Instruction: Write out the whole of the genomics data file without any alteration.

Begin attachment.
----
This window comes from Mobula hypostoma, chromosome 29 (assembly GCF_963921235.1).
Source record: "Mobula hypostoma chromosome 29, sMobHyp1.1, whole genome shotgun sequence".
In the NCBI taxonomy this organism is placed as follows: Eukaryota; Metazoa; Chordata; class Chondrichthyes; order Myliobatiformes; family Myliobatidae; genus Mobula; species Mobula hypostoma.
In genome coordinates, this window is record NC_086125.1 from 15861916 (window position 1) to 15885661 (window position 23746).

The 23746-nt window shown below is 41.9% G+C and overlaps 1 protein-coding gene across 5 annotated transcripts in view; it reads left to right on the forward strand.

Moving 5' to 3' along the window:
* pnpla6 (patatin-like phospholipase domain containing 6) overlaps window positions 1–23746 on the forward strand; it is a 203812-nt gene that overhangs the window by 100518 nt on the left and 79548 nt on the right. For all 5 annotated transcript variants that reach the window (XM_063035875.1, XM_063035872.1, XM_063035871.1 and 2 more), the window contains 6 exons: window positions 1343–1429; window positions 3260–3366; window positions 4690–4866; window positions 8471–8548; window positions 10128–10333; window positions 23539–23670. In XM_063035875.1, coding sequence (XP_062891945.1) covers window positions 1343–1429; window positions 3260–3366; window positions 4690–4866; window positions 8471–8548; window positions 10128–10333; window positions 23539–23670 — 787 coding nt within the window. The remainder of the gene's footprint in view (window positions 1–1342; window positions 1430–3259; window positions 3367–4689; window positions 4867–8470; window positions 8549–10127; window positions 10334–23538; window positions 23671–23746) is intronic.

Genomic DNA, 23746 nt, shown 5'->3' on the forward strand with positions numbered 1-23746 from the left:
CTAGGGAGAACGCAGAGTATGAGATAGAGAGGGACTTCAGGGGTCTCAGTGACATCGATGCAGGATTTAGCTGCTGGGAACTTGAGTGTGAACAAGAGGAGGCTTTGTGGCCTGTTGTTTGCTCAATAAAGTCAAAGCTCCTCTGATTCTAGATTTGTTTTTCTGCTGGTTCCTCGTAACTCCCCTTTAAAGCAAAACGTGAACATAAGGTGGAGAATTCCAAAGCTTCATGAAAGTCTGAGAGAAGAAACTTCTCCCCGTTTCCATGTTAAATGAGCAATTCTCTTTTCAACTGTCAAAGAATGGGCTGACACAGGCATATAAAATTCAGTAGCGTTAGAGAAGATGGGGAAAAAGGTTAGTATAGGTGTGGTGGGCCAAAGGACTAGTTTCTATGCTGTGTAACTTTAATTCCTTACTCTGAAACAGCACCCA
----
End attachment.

This window comes from Mobula hypostoma, chromosome 29 (assembly GCF_963921235.1).
Source record: "Mobula hypostoma chromosome 29, sMobHyp1.1, whole genome shotgun sequence".
In the NCBI taxonomy this organism is placed as follows: Eukaryota; Metazoa; Chordata; class Chondrichthyes; order Myliobatiformes; family Myliobatidae; genus Mobula; species Mobula hypostoma.
In genome coordinates, this window is record NC_086125.1 from 15861916 (window position 1) to 15885661 (window position 23746).

The 23746-nt window shown below is 41.9% G+C and overlaps 1 protein-coding gene across 5 annotated transcripts in view; it reads left to right on the forward strand.

Moving 5' to 3' along the window:
* pnpla6 (patatin-like phospholipase domain containing 6) overlaps window positions 1–23746 on the forward strand; it is a 203812-nt gene that overhangs the window by 100518 nt on the left and 79548 nt on the right. For all 5 annotated transcript variants that reach the window (XM_063035875.1, XM_063035872.1, XM_063035871.1 and 2 more), the window contains 6 exons: window positions 1343–1429; window positions 3260–3366; window positions 4690–4866; window positions 8471–8548; window positions 10128–10333; window positions 23539–23670. In XM_063035875.1, coding sequence (XP_062891945.1) covers window positions 1343–1429; window positions 3260–3366; window positions 4690–4866; window positions 8471–8548; window positions 10128–10333; window positions 23539–23670 — 787 coding nt within the window. The remainder of the gene's footprint in view (window positions 1–1342; window positions 1430–3259; window positions 3367–4689; window positions 4867–8470; window positions 8549–10127; window positions 10334–23538; window positions 23671–23746) is intronic.

Genomic DNA, 23746 nt, shown 5'->3' on the forward strand with positions numbered 1-23746 from the left:
CTAGGGAGAACGCAGAGTATGAGATAGAGAGGGACTTCAGGGGTCTCAGTGACATCGATGCAGGATTTAGCTGCTGGGAACTTGAGTGTGAACAAGAGGAGGCTTTGTGGCCTGTTGTTTGCTCAATAAAGTCAAAGCTCCTCTGATTCTAGATTTGTTTTTCTGCTGGTTCCTCGTAACTCCCCTTTAAAGCAAAACGTGAACATAAGGTGGAGAATTCCAAAGCTTCATGAAAGTCTGAGAGAAGAAACTTCTCCCCGTTTCCATGTTAAATGAGCAATTCTCTTTTCAACTGTCAAAGAATGGGCTGACACAGGCATATAAAATTCAGTAGCGTTAGAGAAGATGGGGAAAAAGGTTAGTATAGGTGTGGTGGGCCAAAGGACTAGTTTCTATGCTGTGTAACTTTAATTCCTTACTCTGAAACAGCACCCA